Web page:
The question of how the macroscopic properties of any substance reflect its molecular properties is a huge topic that is beyond the scope of this question. However, most of the unusual macroscopic properties of water are a consequence of its tendency to form a long-range network of hydrogen bonds between the molecules.
Each water molecule has one O atom that is covalently bonded to two H atoms, plus two lone pairs of electrons that are capable of forming weaker hydrogen bonds to H atoms belonging to other water molecules. The result is a low-density tetrahedral network of water molecules that can freely exchange covalent and hydrogen bonds.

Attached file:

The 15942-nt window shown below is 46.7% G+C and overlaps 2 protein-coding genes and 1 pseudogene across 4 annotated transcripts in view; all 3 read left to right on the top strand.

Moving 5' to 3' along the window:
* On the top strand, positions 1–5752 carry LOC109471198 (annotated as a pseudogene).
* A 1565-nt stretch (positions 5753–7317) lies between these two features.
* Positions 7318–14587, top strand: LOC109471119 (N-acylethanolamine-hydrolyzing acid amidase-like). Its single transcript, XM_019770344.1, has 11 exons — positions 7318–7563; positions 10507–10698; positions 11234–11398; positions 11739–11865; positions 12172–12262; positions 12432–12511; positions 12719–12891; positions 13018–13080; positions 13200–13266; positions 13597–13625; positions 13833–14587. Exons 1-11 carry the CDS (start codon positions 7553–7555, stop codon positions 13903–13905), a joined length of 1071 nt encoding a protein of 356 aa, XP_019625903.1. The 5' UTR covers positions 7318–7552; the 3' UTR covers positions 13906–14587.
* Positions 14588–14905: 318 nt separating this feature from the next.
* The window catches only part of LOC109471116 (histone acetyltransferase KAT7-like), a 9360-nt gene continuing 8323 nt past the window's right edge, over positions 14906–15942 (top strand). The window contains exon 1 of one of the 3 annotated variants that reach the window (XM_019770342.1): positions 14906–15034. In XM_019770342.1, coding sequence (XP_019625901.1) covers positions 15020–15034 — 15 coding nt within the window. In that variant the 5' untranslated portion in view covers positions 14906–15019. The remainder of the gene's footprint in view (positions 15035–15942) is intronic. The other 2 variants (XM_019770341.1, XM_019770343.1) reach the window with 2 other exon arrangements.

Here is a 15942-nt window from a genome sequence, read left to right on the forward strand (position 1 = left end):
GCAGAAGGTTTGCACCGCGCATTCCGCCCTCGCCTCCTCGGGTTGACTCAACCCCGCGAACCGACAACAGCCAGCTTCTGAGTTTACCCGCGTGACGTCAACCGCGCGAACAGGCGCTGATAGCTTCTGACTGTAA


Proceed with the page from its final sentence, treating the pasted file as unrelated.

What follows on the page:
Some of the distinctive properties of water that result from this are
- Water has an unusually high heat capacity. Water is almost universally used as a cooling agent in industry because it is cheap and because it carries a tremendous amount of heat away from engines, turbines, etc.
- Water expands when it freezes in order to take maximum advantage of the lowered energy associated with forming a tetrahedral network of covalent and hydrogen bonds between O and H atoms.
- Water that is a few degrees below 0 C will melt under the influence of high pressure. This is why ice skates can make ice slippery enough to glide easily (when the blades are sharp enough to form high pressure on the ice).